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the United Nations Research Institute for Social Development

Structural Adjustment in a Changing World
The Debt Crisis

Several developments converted this indebtedness into the explosive debt crisis of the early 1980s. The first — for many developing countries which depended heavily on the export of primary products — was the severity of deterioration in commodity prices. Africa was particularly hard hit during the 1980s by this change in the market, which (despite a recent upturn for some products) is likely to constitute a continuing threat.

A second element in the debt crisis was an unprecedented jump in interest rates, encouraged by the United States Federal Reserve Board, as it attempted from 1979 onward to brake inflation and to attract foreign investment through a dramatic manipulation of the price of money. This strategy was shortly mimicked by other governments, in a bid to remain competitive with the United States. Since many Third World loans carried flexible rather than fixed interest rates, the cost of debt service quickly became unmanageable.

The third development ensuring a particularly deep and long lasting debt crisis was the imprudence of both banks and borrowers, who during the latter 1970s had often agreed upon loans which were not only economically risky, but at times frankly speculative in nature. A considerable part of the money borrowed by Third World governments, enterprises and individuals at that time found its way into private foreign bank accounts, leaving the developing country in question with a debt which corresponded to no ongoing local income-generating activity. It should be noted, however, that governments and private businesses also took out loans for projects, to increase industrial capacity or improve infrastructure, which seemed justified given the originally low level of interest rates and the abundance of capital in the international market during the latter 1970s.

The debt crisis was also worsened by the termination of all private lending to heavily indebted countries in late 1982. In the wake of the temporary suspension of payments by Mexico, the private banking system hastily withdrew from these markets, leaving foreign enterprises and governments to generate the large resources required to service their debts without access to new private borrowing. This not only ensured that any solution to the crisis would be long and painful, but also that debtor countries would be forced to depend heavily on multilateral financial organizations which controlled the only possible source of new funds.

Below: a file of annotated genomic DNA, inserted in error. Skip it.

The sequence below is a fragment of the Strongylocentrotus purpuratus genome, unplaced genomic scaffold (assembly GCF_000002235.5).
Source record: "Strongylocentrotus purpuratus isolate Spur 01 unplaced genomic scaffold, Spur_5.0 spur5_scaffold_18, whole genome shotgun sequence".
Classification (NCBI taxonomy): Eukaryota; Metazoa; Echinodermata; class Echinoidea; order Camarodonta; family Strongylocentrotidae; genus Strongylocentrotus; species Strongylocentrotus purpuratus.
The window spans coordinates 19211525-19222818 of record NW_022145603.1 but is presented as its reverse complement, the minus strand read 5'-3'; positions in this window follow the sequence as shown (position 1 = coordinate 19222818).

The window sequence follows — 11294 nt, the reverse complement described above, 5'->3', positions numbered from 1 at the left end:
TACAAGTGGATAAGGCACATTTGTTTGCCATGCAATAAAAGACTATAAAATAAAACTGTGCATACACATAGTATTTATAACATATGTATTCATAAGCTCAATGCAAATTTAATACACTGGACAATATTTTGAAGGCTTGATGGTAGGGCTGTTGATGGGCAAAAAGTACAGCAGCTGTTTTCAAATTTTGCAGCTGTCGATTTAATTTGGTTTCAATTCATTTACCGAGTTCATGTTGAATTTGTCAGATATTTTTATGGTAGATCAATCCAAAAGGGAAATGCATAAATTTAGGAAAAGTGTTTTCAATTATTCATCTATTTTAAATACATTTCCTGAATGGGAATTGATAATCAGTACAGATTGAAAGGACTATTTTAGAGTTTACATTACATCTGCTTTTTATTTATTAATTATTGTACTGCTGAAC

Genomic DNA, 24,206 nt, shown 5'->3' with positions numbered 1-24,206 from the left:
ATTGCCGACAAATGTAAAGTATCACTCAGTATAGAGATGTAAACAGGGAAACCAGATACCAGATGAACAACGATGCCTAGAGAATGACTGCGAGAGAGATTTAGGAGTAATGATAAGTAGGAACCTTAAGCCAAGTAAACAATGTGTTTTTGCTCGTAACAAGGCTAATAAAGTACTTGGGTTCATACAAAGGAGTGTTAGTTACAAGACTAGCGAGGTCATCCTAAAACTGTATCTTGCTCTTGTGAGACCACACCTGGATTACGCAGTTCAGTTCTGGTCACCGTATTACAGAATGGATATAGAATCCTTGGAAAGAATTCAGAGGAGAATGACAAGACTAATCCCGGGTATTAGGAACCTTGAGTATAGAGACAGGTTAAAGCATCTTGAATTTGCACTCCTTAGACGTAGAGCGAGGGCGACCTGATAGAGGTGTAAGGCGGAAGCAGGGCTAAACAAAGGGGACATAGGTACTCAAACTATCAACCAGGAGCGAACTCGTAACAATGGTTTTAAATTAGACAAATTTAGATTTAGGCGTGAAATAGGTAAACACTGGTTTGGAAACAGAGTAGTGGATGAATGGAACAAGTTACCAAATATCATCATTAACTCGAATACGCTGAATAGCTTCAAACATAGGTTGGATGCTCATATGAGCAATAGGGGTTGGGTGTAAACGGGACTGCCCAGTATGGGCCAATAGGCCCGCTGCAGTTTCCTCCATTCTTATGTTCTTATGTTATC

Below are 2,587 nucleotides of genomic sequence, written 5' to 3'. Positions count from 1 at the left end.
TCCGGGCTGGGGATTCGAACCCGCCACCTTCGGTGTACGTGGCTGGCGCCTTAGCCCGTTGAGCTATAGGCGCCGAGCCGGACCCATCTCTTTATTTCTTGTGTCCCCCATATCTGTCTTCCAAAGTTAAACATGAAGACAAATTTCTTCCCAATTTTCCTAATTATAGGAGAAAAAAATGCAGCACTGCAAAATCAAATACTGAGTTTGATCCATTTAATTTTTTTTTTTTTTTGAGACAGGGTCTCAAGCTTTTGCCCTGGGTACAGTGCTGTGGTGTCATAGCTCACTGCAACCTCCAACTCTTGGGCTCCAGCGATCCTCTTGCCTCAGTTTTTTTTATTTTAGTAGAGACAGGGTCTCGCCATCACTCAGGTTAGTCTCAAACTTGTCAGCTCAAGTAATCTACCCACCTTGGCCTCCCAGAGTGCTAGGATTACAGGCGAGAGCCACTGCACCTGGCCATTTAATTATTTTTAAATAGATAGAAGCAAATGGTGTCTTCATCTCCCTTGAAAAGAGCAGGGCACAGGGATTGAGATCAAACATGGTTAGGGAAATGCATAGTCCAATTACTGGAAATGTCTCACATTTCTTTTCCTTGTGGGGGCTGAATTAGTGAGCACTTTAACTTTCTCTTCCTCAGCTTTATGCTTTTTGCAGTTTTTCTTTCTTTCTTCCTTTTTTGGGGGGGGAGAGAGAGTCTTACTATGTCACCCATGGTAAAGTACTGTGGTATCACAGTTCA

The situation was further complicated by the foreclosure of the option of bankruptcy or default for private and public borrowers alike. While during earlier crises governments incapable of paying foreign debts declared themselves insolvent and renounced their obligations, the situation in the 1980s was very different: governments increased their own debt burden by assuming responsibility for private sector debt.

The negotiating strength of indebted countries was fundamentally weakened by the formation of lenders' cartels. Donor governments (working through what came to be called the Paris Club) supported debt rescheduling only if agreement on macro-economic reform had been reached between the debtor country and the International Monetary Fund. Meanwhile private banks (forming what became known as the London Club of creditors) refused to negotiate separately with any indebted country, while international financial institutions refused to provide assistance to countries which had not reached an agreement with the relevant group of private lenders. This situation remained in force until 1989, when the very slow progress of debt rescheduling convinced the United States government that it was time to weaken the bargaining position of the banks through holding out the possibility of multilateral assistance to countries which might not yet have satisfied the demands of private creditors.

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